Dr Jayanti Naik is a Konkani writer and folklore researcher. She became the first person to earn a doctorate from the Goa University Department of Konkani. A Sahitya Akademi award winner, her writing career spans three decades. Her work has been acknowledged by Dr Manohar Rai Sardesai, as 'a roar of revolt against the mighty and the rich in favour of the poor, the weak and the oppressed'. In 2009, Naik was a recipient of the Yashadamini Puraskar state award for women.
Ramaa has been excerpted from The Salt of the Earth, a collection of eleven short stories translated into English by Augusto Pinto, associate professor, Dempe college, Goa; published by Goa,1556. Reproduced here by permission. To read a review of the book click here.
It was already 8 o’clock but I still lay in bed.
It was a Sunday and a holiday, so I didn’t have the usual worry about getting to college on time and I could loll about in bed for as long as I wished. Since I came here, I have neither made contact with relatives nor made any friends. I have no desire to get close to anyone or have a confidante with whom to share my deepest feelings. I make sure I’m fine, I make sure my work is good and that’s it. This is the role, I’ve chosen to play since I’ve come here. I don’t ask any favours from anyone nor do I give anything to anyone. I don’t talk to anyone unless work demands it. Work I do – but I do that only because it’s a means of earning money in order to satisfy my body’s needs.
The body! The site from where a human being’s feelings and emotions and thought emanate! The home of the mind! But. . . But then, where is my mind? Angrily, stormily it abandoned me two years ago.
If you think about it, two years isn’t that long a period. If you shut your eyelids and open them again, you’ll find that two years have passed by. But these two years have brought about cataclysmic changes in my life. My cheerful countenance has become expressionless. The full-bloom of my youth has been abruptly cut short. The fragrance my body exuded has vanished and it now reeks of sweat, and the sparkle in my eyes has gone. Hardly thirty, and the hair on my head has turned grey. My voice remains mum at debates, discussions, speeches and seminars where once I revelled. I speak only when my profession demands it and that too only if I can’t avoid it.
When Ramaa told me about her decision, my tongue grew heavy, my lips lost their smile, my eyes grew misty...
Who was Ramaa?
My mind posed this question frequently enough. Was Ramaa my lover? Girlfriend? Sister? Mother? Who? When trying to figure out the nature of our relationship, I was always confused. I was obsessed with Ramaa - still am. But, back then, I couldn’t call her my lover because apart from my emotional affinity towards her, the physical attraction that the word suggests, just wasn’t ever there. Not that we didn’t have the opportunity - we’d go together for sammelans and gatherings, fieldtrips and seminars, and for days and nights at a stretch, we’d move about together and travel together. Her beautiful body in its full flush of youth would brush against my own young body. a hundred times a day, but that never was a turn-on for me. The thought of marrying her never crossed my mind.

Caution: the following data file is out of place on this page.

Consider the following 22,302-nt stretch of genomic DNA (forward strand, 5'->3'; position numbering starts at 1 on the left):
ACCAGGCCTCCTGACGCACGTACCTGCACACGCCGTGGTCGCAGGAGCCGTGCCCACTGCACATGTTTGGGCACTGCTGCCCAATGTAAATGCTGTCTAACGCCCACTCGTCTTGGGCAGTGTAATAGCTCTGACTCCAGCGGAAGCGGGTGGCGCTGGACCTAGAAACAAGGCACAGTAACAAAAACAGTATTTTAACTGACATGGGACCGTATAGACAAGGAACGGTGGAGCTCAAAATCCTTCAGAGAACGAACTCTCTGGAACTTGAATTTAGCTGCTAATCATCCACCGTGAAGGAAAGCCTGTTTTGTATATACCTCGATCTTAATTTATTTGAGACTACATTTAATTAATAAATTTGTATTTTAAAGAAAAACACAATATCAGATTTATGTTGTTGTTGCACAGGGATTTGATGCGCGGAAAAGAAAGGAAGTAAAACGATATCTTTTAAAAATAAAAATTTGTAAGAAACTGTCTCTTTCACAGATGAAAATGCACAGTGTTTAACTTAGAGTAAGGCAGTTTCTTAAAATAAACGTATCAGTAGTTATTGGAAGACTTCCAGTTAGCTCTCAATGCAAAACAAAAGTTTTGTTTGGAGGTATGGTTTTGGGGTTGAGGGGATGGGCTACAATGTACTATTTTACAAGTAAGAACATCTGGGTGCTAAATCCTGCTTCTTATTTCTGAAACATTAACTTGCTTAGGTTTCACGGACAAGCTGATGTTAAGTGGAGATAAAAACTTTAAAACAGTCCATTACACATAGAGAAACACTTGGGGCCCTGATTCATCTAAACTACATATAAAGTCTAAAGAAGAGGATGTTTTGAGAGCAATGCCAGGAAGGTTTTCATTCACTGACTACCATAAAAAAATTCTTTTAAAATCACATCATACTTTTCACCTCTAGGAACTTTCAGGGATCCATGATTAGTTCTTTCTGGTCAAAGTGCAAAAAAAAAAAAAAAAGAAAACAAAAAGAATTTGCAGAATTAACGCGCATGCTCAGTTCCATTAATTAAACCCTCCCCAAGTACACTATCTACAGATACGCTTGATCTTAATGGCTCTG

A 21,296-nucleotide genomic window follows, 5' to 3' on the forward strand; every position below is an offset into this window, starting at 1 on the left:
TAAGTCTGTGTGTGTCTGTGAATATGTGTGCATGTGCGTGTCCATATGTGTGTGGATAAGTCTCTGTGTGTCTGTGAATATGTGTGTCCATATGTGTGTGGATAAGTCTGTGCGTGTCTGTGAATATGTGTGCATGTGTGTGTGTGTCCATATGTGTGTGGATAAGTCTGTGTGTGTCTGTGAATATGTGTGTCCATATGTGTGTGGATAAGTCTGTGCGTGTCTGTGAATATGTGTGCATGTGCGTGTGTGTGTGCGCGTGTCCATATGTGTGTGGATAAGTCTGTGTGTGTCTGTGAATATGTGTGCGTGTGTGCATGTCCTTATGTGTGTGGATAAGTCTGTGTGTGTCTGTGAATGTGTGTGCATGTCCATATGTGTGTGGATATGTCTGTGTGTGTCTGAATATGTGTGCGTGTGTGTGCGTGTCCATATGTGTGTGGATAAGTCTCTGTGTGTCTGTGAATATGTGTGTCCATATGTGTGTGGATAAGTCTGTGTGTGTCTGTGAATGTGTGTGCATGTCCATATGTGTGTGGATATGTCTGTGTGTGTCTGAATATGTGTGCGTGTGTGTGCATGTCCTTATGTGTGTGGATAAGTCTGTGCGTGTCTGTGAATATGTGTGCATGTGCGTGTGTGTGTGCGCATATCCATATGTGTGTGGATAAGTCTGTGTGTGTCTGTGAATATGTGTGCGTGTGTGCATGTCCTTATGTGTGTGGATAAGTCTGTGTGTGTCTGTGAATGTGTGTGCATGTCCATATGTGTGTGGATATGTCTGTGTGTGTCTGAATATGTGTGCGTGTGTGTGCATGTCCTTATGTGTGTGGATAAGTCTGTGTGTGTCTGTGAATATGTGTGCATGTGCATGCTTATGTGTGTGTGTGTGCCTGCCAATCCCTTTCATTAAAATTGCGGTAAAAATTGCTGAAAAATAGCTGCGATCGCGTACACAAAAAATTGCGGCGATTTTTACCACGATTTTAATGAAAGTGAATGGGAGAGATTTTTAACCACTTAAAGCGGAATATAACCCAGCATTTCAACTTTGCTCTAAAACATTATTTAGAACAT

Was Ramaa my friend?
Sometimes, I think this banality best described our relationship but then I would baulk, for our intimacy was unfathomably deeper than the mere affection of friends. Our relationship wasn’t merely of compatibility or congeniality; I felt our souls were fused. We were like identical twins - hurt for one would result in pain for the other, while happiness would bring about a smile on the other’s face. Which is why I sometimes thought we were brother and sister. Indeed, I was protective of her the way a brother is of his sister and she would look after me the way a sister might look after her brother. She’d make sure that I had eaten my food and that whatever I needed and wanted was provided to me. Even if she fell behind in her work she would see to it, that I was ready with mine. But by blood she was my cousin, my mamibhayn, my maama’s – meaning my maternal uncle’s daughter - so I couldn’t categorically say that we were siblings.
At times, she made me feel like she was my mother. In my infancy, my mother died before I really got to know what a mother meant and my father remarried. That’s when my maternal uncle took me to his house and that’s where I was brought up. But his wife – my maami – never showed me the affection of a mother. That love was showered upon me by Ramaa! She would act like a mother and she strove to see that I was brought up well.